The raised fist first became a symbol of communism in the 1920s.
Religious persecution by China’s communist party has intensified as government officials are pressuring Christians to follow specific rules and regulations or face the consequences.
Now, businesses are banned from publishing religious materials not approved by the government, according to Bitter Winter.
Those who violate the strict orders face punishment.
Officials searched a printing shop in Luoyang, a city in the central province of Henan, to determine whether it had produced religious materials.
“They checked my storehouse, scrutinized all records, and even looked at paper sheets on the floor, to see if they have prohibited content,” the printing house manager said. “If any such content is found, I’ll be fined, or worse, my business will be closed.”
The manager said he has denied any requests to print religious books and materials.
“Inspections are too rigorous,” he said. “Any religious content makes the issue political, not religious. Although banners on the streets say people are allowed religious beliefs, the only faith they can practice freely is that in the Communist Party.”
“The government does not allow to print religious materials nationwide, especially Christian,” said another store manager. “Anyone who takes on such orders breaks the law and might be put into prison. This is the line that we absolutely can’t cross. A printing house in the city was closed down for printing religious books, and some of its staff were arrested.”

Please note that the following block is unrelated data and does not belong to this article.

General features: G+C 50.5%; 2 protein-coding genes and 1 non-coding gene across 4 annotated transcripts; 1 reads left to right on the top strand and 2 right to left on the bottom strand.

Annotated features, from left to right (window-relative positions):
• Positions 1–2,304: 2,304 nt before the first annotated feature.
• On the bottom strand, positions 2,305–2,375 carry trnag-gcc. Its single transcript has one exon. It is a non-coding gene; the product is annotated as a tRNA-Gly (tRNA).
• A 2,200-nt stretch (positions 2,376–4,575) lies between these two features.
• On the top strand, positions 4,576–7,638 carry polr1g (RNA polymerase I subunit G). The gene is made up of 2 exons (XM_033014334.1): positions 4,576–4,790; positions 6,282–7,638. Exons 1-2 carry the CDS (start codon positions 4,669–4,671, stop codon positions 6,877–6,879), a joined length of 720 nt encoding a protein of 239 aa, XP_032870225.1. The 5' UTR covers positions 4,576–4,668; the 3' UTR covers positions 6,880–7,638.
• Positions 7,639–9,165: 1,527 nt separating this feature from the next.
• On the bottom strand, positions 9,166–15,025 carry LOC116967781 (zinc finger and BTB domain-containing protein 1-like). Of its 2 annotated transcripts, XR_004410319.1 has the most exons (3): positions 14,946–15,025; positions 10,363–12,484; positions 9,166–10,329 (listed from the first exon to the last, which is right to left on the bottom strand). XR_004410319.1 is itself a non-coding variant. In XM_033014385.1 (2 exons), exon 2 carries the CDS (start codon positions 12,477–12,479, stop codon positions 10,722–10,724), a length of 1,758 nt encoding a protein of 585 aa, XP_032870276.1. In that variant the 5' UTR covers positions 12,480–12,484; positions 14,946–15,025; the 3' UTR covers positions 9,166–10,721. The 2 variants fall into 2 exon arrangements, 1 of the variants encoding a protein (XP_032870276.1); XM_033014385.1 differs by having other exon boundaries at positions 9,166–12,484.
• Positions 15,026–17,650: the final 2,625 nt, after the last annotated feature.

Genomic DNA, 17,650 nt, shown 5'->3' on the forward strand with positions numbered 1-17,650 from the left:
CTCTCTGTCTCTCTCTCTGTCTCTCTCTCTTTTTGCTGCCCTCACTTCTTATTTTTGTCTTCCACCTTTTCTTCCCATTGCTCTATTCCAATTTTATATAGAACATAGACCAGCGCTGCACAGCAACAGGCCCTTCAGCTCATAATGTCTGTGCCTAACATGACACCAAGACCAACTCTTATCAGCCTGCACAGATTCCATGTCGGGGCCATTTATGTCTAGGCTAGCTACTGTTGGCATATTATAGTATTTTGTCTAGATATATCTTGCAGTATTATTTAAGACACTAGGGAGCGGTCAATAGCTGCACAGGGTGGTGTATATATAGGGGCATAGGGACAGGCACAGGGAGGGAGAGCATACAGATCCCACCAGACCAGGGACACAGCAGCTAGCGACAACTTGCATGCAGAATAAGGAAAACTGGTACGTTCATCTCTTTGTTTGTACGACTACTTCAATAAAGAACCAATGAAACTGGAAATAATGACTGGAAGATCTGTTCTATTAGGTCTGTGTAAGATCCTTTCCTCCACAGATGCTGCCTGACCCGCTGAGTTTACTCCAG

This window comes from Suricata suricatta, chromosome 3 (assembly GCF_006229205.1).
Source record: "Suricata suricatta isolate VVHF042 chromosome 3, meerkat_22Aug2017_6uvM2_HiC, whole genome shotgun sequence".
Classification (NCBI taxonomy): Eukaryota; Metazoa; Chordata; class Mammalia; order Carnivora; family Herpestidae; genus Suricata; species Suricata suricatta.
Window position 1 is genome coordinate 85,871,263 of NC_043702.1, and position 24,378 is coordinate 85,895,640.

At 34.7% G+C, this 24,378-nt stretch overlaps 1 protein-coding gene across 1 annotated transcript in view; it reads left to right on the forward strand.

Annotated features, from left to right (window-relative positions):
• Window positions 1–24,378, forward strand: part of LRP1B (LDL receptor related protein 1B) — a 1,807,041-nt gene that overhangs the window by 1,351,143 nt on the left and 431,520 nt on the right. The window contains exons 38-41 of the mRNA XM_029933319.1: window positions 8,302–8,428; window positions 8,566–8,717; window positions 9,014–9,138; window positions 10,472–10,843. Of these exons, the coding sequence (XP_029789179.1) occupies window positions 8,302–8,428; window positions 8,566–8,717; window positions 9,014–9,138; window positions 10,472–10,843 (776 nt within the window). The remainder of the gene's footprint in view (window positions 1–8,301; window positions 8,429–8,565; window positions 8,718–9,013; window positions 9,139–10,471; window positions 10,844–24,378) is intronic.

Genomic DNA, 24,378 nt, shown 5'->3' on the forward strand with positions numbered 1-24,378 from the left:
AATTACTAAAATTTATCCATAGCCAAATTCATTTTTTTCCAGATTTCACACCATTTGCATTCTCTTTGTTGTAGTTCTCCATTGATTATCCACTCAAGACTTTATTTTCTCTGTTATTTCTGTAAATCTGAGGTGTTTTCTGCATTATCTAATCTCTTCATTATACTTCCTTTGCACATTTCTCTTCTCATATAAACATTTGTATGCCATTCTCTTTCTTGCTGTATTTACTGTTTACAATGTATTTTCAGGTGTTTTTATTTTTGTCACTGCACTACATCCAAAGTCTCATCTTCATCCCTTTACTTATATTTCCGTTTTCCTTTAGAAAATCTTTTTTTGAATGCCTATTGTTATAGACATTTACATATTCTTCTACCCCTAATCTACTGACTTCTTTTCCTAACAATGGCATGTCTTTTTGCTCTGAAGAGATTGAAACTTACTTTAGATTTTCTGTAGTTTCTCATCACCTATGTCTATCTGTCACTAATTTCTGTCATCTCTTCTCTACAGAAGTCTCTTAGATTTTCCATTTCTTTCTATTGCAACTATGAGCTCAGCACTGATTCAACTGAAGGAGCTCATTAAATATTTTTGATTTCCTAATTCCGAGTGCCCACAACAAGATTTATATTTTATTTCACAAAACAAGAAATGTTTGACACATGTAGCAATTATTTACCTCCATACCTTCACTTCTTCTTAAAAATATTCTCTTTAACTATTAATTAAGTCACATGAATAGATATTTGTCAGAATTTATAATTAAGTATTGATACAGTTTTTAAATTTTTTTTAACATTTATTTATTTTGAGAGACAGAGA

And the Chinese government forbids photocopying at local businesses.
More Bans on Religious Materials Not Approved by the State
Businesses are prohibited from publishing religious texts that don’t pass CCP’s censorship, while postal and courier services are banned from distributing them.https://t.co/S6Skj8godZ
— BitterWinterMagazine (@BitterWinterMag) October 13, 2020
“I don’t even dare to make copies of two sheets with religious hymns because of strict investigations,” said an employee at a photocopying shop in Luoyang. “I was told to report anyone who comes to copy religious materials.”
“If businesses are discovered, they could be fined as much as ten times their monthly income; or worst of all, workers could even be arrested,” another business owner explained. “If we are not sure if a text is religious, we must keep its copy and report it to authorities.”
The Communist Party is now classifying religious material as “contraband.”
“The government exerts strict control over mailed goods this year,” said an employee at a courier company in Luoyang. “Only the mailing of government-approved books is allowed. All books with ‘bad information,’ including religion, are not allowed to be dispatched. If public security authorities discover violations of these regulations, the company will be fined and closed down.”
The faith community is perceived as a threat to Xi Jinping’s regime. There are more Christians in China than Communist Party members, and this reality doesn’t sit well with the party.
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